Wealth Inequality and Sentimental Credit

By Noni Mausa

Wealth Inequality and Sentimental Credit

I go to the store and buy a loaf of bread. But I haven’t actually harvested a loaf of bread (unless I am a shoplifter.) I have, instead, used a tiny scrap of credit to mobilize a farmer, a baker, a truck driver, and probably a score of others to exert their skill and energy to have a loaf of bread there when I arrive.

Though my credit is sliced very thin and passed around to these dozens of people, and though it travels backwards in time, so to speak, to reward them, it is merely a placeholder for an exchange of human effort.

My “credit” is not necessarily cash or even money. It is simply whatever leverage I can wield to direct human effort to my benefit. Sometimes, of course, it takes the form of cash, but just as often it can manifest as pity, fear, misdirection, beauty, hope, hatred, fun, or family feeling.

One way to increase one’s own power is to increase your ability to work one or another of these levers. Currently, people focus on only one of these – the possession of money, in the forms of cash, investments, steady incomes, etc.

When the possession or control of cash increases in a small group, we call this wealth inequality. But another way to increase inequality lies in reducing people’s access to non-cash credit, what you might call sentimental credit.

Sentimental credit is the credit the poor depend on when all else is stripped from them. This is the reason why people in the poorest countries are often described as generous, welcoming, lovely, cheerful, honourable, charitable, and keenly alive to community and family connections. It’s why these people create intricate art and music and wonderful food out of the unlikeliest poor materials, and tell long and fascinating stories. It’s why their land, however poor, is seen as their home, with loyalty, respect and family-feeling.

In deeply poor communities, sentimental credit circulate available resources, earns respect and trust, cultivates family feeling, builds pride, and basically keeps things together. People in these societies who aren’t generous, who are miserable to be around, who take but never give, who take no pride in skills, who know no stories, and yet are not actually crippled and thus deserving of assistance — these people don’t have anything to trade. They have little or no sentimental credit. Such people can get along fine if they have a good supply of cash and can live in a relatively anonymous society. Otherwise, they are, ahem, evolutionally impaired.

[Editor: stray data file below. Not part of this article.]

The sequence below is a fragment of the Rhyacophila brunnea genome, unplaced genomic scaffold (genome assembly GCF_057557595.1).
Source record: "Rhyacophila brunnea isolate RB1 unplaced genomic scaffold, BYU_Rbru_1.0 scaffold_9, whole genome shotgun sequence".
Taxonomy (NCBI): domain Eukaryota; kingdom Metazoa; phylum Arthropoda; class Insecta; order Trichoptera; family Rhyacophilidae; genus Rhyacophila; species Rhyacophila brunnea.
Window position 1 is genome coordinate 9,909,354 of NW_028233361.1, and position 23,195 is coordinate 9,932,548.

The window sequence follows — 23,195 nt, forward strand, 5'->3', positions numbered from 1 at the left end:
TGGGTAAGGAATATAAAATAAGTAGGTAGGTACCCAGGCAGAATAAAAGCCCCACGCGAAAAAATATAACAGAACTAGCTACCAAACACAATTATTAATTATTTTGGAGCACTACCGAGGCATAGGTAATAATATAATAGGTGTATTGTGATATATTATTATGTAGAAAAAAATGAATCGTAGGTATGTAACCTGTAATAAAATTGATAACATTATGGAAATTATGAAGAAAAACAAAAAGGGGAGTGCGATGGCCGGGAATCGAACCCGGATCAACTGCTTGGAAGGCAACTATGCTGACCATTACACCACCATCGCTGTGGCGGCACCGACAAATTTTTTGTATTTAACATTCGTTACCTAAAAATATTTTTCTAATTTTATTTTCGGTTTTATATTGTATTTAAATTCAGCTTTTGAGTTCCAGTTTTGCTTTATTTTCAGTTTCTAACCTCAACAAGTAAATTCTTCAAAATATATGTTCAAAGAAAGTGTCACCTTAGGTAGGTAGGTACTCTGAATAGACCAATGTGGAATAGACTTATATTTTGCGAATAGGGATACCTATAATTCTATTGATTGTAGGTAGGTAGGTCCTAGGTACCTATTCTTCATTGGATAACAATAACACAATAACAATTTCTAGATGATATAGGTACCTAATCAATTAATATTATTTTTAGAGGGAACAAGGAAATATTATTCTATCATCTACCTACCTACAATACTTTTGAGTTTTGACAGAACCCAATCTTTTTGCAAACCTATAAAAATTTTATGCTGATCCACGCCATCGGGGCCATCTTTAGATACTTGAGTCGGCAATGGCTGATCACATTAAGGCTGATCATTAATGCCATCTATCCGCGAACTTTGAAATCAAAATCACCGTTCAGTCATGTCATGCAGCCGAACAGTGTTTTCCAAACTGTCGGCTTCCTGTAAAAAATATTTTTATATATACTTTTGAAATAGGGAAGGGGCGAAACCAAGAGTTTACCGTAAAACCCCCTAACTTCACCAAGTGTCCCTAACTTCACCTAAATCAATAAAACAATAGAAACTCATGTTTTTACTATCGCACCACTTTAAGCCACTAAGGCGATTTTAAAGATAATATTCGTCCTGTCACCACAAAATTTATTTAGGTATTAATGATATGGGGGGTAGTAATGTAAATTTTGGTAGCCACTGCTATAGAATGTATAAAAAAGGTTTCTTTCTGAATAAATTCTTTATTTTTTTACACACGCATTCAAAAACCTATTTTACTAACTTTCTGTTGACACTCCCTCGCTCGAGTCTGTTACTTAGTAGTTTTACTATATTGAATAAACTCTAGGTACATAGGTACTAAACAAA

How does this apply to the descent of America into an unequal society?

I have wondered for several years at a growing pattern of fragmentation in America. In all ways this pattern has moved opposite to the fibres that strengthen sentimental credit. In culture, vulgarity. In communities, intolerance. When encountering the poor and needy, contempt. In the legal system, tolerance of fraud and injustice. In families, shrapnel-dispersion of children and families which makes mutual support or even communication difficult, and weakens their attachment to the land they stand on. In skills and knowledge, disrespect of excellence, or institutional barriers to acquiring or using it.

Sentimental credit, I believe, reaches a kind of steady state in an “oh-aren’t-they-lovely-and-generous”culture after a few generations of steep poverty. And indeed it exists, must exist, in all stable cultures. But its elements may also be used to push back against or circumvent pressures of inequality.

Were the props of sentimental credit in the United States targeted and willfully kicked away (or co-opted) from 1975 onwards, as conventional, anonymous credit was consolidated in fewer and fewer hands?

Which was cause? Which was effect?

And how can they be rebuilt?

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